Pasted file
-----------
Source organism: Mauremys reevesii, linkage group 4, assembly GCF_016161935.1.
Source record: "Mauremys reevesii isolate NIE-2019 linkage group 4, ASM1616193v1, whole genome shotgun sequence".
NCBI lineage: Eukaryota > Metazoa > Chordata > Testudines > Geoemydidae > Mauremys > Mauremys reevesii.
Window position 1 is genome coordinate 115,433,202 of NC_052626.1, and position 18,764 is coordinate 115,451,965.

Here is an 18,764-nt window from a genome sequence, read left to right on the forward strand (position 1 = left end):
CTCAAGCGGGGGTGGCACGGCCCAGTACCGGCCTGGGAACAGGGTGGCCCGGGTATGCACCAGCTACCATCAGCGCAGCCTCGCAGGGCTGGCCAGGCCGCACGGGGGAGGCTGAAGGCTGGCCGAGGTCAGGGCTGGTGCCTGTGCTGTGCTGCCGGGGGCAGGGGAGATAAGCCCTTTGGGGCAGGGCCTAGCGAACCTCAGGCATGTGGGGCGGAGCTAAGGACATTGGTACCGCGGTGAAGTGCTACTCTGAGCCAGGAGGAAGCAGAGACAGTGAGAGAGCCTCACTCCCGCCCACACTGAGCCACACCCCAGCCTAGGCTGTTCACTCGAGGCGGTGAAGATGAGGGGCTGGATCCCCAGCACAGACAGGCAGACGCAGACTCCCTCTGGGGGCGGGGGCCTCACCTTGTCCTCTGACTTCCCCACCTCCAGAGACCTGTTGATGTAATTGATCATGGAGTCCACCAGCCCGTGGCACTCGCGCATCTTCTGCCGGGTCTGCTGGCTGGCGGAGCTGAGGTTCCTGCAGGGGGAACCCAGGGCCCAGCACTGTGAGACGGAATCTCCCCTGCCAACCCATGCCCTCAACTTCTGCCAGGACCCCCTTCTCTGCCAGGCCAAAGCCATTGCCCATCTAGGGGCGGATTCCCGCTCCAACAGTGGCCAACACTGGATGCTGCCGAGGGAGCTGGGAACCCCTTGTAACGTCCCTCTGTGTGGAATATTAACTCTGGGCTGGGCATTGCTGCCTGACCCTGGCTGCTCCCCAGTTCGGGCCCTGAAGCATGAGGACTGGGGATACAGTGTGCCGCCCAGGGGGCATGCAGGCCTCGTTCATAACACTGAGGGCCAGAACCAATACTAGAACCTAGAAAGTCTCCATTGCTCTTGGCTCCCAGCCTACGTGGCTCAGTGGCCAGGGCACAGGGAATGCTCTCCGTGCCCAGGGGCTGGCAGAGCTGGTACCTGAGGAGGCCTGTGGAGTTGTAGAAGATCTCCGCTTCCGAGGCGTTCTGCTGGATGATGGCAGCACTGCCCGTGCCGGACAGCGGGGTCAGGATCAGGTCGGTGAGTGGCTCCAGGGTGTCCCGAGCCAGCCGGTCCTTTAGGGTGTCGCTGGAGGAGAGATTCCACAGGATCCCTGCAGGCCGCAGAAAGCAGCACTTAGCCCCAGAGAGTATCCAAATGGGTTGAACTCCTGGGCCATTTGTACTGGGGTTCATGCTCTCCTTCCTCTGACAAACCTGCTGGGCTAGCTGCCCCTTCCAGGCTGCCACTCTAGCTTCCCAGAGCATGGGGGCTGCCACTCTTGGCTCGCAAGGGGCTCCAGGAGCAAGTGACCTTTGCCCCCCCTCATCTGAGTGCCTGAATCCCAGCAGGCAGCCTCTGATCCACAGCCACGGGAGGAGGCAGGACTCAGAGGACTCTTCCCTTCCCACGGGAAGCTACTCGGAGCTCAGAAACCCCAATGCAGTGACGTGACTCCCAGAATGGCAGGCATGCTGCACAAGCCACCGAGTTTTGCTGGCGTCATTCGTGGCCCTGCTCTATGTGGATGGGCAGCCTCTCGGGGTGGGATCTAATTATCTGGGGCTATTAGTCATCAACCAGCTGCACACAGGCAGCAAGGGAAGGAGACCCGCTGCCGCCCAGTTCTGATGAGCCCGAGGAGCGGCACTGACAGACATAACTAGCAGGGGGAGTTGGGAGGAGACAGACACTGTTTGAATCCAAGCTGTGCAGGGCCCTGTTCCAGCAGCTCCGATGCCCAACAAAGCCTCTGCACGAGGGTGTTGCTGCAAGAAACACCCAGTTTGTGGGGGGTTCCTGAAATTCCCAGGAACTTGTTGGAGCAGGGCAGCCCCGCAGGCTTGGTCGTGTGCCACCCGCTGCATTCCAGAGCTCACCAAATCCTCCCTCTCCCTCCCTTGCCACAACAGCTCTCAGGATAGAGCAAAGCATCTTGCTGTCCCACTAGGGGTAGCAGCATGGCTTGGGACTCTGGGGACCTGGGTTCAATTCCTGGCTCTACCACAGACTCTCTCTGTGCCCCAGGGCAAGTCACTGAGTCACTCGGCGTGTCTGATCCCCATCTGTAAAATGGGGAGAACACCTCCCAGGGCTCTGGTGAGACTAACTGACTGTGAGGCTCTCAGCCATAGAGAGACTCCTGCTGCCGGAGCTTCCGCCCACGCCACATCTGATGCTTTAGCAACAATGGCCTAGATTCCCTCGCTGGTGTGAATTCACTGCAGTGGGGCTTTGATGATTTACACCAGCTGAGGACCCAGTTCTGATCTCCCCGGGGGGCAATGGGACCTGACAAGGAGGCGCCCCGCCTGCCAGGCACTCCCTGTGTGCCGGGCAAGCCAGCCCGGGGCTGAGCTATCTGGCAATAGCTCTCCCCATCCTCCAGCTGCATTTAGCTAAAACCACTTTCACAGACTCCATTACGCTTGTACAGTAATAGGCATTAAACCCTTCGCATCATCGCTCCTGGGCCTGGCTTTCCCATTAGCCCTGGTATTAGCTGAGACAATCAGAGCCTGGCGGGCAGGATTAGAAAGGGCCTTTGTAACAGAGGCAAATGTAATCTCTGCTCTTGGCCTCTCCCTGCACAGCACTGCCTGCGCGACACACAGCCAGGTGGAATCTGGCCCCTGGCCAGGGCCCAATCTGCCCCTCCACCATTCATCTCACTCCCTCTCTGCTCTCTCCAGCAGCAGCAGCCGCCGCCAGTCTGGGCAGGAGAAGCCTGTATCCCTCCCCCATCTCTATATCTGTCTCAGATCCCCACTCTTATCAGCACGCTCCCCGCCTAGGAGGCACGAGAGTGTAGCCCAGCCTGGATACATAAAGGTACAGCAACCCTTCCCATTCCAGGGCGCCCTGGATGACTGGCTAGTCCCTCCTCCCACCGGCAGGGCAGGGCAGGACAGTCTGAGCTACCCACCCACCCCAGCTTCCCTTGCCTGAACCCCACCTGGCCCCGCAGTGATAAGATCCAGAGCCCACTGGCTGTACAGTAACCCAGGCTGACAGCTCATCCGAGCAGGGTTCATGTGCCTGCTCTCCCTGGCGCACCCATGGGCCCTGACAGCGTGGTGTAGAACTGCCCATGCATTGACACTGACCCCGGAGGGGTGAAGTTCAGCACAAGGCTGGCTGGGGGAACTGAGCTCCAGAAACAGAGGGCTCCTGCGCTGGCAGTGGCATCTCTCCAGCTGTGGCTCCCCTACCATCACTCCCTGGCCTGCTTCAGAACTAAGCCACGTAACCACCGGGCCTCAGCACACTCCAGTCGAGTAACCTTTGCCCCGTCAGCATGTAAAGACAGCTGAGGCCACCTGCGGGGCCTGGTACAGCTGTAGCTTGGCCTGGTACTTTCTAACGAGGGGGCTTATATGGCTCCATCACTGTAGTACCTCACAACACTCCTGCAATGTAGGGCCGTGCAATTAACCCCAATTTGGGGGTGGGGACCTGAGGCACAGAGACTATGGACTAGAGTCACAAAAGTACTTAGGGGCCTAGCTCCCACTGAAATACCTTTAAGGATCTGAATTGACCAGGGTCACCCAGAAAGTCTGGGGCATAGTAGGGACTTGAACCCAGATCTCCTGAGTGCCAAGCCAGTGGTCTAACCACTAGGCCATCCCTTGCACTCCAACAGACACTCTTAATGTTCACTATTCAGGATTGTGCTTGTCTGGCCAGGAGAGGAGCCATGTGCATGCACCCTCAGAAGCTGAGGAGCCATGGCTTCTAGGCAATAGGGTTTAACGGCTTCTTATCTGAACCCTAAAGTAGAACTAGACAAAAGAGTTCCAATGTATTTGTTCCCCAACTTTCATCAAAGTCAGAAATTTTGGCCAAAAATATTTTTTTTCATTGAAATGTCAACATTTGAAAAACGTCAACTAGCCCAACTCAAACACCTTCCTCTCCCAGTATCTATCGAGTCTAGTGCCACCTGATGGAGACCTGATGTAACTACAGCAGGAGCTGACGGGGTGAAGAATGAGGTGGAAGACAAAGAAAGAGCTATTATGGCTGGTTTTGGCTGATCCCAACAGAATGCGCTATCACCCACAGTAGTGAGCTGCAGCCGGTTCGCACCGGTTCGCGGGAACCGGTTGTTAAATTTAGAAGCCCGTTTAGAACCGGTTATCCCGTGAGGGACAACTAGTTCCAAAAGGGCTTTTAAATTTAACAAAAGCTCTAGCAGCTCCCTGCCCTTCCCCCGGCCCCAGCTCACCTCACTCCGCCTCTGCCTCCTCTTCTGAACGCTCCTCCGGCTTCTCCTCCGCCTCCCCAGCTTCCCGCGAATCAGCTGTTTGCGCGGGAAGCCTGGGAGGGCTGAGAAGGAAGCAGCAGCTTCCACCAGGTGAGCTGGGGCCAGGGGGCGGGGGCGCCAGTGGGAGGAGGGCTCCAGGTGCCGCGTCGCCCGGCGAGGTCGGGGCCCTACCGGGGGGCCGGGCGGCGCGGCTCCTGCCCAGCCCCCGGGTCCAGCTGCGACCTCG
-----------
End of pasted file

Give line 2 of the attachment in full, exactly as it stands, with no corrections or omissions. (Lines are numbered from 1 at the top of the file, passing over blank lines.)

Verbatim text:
Source record: "Mauremys reevesii isolate NIE-2019 linkage group 4, ASM1616193v1, whole genome shotgun sequence".